British Prime Minister Boris Johnson considered action risking a deliberate breach of his own ministerial code, Christopher Geidt said as he quit as ethics adviser over the "impossible and odious" position.

The ministerial interests adviser said in his resignation letter to Mr Johnson that he had been only credibly clinging onto the role "by a very small margin" over partygate.

But Mr Geidt said he was forced to quit when he was tasked with offering a view on the government's "intention to consider measures which risk a deliberate and purposeful breach of the ministerial code".

The UK prime minister's response indicated that it was relating to advice on the Trade Remedies Authority.

In the letter published today, Mr Geidt wrote: "This request has placed me in an impossible and odious position."

He said the idea that the Prime Minister "might to any degree be in the business of deliberately breaching his own code is an affront".

"A deliberate breach, or even an intention to do so, would be to suspend the provisions of the code to suit a political end. This would make a mockery not only of respect for the code but licence the suspension of its provisions in governing the conduct of Her Majesty's ministers.

"I can have no part in this."

Downing Street insisted the dispute was not linked to the financial interests of Boris Johnson or any minister.

Asked if the prime minister had requested advice related to his own finances that might be tangentially connected to the trade dispute, his official spokesman said: "No... or any other minister."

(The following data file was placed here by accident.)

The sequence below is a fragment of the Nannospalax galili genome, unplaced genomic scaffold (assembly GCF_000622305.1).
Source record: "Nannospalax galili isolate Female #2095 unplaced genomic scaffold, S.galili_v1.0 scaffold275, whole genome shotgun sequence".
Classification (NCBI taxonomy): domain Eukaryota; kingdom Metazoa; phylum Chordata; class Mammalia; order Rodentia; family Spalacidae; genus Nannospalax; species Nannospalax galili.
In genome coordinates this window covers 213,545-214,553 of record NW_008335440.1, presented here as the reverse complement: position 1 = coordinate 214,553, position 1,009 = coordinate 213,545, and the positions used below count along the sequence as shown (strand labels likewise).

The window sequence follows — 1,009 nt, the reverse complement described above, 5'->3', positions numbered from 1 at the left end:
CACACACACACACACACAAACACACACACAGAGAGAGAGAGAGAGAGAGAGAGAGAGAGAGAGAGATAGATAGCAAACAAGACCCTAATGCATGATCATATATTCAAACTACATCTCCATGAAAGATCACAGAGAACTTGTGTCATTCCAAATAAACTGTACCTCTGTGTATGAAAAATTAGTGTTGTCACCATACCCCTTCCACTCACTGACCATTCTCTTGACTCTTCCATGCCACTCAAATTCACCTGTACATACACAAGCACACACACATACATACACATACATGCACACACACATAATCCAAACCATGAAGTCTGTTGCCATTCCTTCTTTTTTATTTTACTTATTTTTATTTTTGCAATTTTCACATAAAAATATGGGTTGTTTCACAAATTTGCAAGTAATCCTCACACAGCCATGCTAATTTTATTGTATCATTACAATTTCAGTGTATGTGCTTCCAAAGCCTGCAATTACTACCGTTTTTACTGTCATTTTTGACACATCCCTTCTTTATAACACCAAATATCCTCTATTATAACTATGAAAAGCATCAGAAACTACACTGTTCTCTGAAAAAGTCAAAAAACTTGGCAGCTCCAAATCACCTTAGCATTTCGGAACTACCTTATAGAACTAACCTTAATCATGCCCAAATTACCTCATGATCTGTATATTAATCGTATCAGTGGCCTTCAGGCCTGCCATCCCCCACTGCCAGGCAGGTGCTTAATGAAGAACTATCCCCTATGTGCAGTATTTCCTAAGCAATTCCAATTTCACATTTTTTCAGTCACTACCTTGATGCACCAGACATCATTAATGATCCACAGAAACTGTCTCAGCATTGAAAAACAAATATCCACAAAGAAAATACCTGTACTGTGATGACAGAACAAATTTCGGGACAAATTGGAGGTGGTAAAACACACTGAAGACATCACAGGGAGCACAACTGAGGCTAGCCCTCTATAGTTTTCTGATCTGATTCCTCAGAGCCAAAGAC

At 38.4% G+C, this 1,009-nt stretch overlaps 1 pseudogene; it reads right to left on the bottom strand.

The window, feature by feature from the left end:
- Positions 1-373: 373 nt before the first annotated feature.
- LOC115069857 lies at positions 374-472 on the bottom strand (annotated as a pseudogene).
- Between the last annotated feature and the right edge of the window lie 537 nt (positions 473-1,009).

Asked if it was linked to the Conservative Party's finances, the spokesman said: "Not that I am aware of. I have seen speculation to that end, but that's certainly not my understanding of it."

A spokesman for Number Ten said Boris Johnson's request to Christopher Geidt centred on a "critical national industry" that is at risk of "material harm" without action.

Asked if the request centred on Chinese steel tariffs, the spokesman said "I can't get into that", having cited "commercial sensitivity" of the matter.

"No decisions have been taken with regards to this specific issue at this point," the spokesman said.

"The fully independent Trade Remedies Authority has provided advice to ministers which found that a critical national industry, and obviously I can't be more specific, is at risk of material harm if the government does not take action, affecting businesses and livelihoods.

"So it's of course right the Prime Minister would consider how best to address that issue."

Boris Johnson is considering whether or not to replace Mr Geidt as ministerial interests adviser as he reviews the role, Downing Street added.

His official spokesman said the function of the role is "vitally important".

But asked whether a new adviser is being sought, the spokesman noted a number of issues raised by Mr Geidt and said Mr Johnson wants to "carefully consider and reflect on them before taking a decision on how best to fulfil that commitment about ensuring rigorous oversight and scrutiny of ministerial interests".

The British Labour Party is demanding Boris Johnson appoint a new watchdog to replace Christopher Geidt as ministerial interests adviser.

Deputy leader Angela Rayner said he "walked out because of the odious behaviour of Boris Johnson's Downing Street.

"This prime minister has, in his own adviser's words, made a mockery of the Ministerial Code. He has now followed both his predecessor and the anti-corruption tsar out of the door in disgust."

Mr Geidt was Mr Johnson's second ethics adviser to quit in the last two years.

The previous holder of the role resigned in 2020 in protest at Mr Johnson's support for a minister who was found to have broken the code.